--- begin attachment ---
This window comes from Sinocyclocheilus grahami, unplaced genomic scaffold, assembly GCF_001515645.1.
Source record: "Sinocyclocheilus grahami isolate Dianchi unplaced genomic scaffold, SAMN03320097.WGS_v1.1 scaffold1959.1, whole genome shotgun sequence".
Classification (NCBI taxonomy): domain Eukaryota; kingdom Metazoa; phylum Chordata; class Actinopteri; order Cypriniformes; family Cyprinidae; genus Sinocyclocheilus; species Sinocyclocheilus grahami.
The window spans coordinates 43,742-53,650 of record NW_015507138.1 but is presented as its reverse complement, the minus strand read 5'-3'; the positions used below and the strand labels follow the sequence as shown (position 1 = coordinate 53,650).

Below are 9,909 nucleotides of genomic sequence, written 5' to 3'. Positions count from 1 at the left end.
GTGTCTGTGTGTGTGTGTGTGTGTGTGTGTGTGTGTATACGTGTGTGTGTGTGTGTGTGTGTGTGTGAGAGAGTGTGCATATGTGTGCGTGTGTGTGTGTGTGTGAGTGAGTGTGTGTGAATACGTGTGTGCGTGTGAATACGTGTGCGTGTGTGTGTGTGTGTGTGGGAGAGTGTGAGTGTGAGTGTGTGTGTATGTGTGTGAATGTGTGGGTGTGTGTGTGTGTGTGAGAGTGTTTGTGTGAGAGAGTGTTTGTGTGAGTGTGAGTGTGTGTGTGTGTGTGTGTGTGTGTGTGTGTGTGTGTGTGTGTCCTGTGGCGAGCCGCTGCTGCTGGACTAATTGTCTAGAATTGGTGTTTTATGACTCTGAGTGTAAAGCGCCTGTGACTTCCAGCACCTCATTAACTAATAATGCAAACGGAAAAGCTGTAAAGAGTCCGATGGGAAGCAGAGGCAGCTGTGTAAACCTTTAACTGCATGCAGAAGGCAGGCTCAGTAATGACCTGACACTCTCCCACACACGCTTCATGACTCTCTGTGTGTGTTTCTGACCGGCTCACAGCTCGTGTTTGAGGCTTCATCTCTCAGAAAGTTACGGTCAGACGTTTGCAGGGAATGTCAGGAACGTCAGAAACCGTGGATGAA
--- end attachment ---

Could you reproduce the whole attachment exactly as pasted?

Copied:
This window comes from Sinocyclocheilus grahami, unplaced genomic scaffold, assembly GCF_001515645.1.
Source record: "Sinocyclocheilus grahami isolate Dianchi unplaced genomic scaffold, SAMN03320097.WGS_v1.1 scaffold1959.1, whole genome shotgun sequence".
Classification (NCBI taxonomy): domain Eukaryota; kingdom Metazoa; phylum Chordata; class Actinopteri; order Cypriniformes; family Cyprinidae; genus Sinocyclocheilus; species Sinocyclocheilus grahami.
The window spans coordinates 43,742-53,650 of record NW_015507138.1 but is presented as its reverse complement, the minus strand read 5'-3'; the positions used below and the strand labels follow the sequence as shown (position 1 = coordinate 53,650).

Below are 9,909 nucleotides of genomic sequence, written 5' to 3'. Positions count from 1 at the left end.
GTGTCTGTGTGTGTGTGTGTGTGTGTGTGTGTGTGTATACGTGTGTGTGTGTGTGTGTGTGTGTGTGAGAGAGTGTGCATATGTGTGCGTGTGTGTGTGTGTGTGAGTGAGTGTGTGTGAATACGTGTGTGCGTGTGAATACGTGTGCGTGTGTGTGTGTGTGTGTGGGAGAGTGTGAGTGTGAGTGTGTGTGTATGTGTGTGAATGTGTGGGTGTGTGTGTGTGTGTGAGAGTGTTTGTGTGAGAGAGTGTTTGTGTGAGTGTGAGTGTGTGTGTGTGTGTGTGTGTGTGTGTGTGTGTGTGTGTGTGTCCTGTGGCGAGCCGCTGCTGCTGGACTAATTGTCTAGAATTGGTGTTTTATGACTCTGAGTGTAAAGCGCCTGTGACTTCCAGCACCTCATTAACTAATAATGCAAACGGAAAAGCTGTAAAGAGTCCGATGGGAAGCAGAGGCAGCTGTGTAAACCTTTAACTGCATGCAGAAGGCAGGCTCAGTAATGACCTGACACTCTCCCACACACGCTTCATGACTCTCTGTGTGTGTTTCTGACCGGCTCACAGCTCGTGTTTGAGGCTTCATCTCTCAGAAAGTTACGGTCAGACGTTTGCAGGGAATGTCAGGAACGTCAGAAACCGTGGATGAA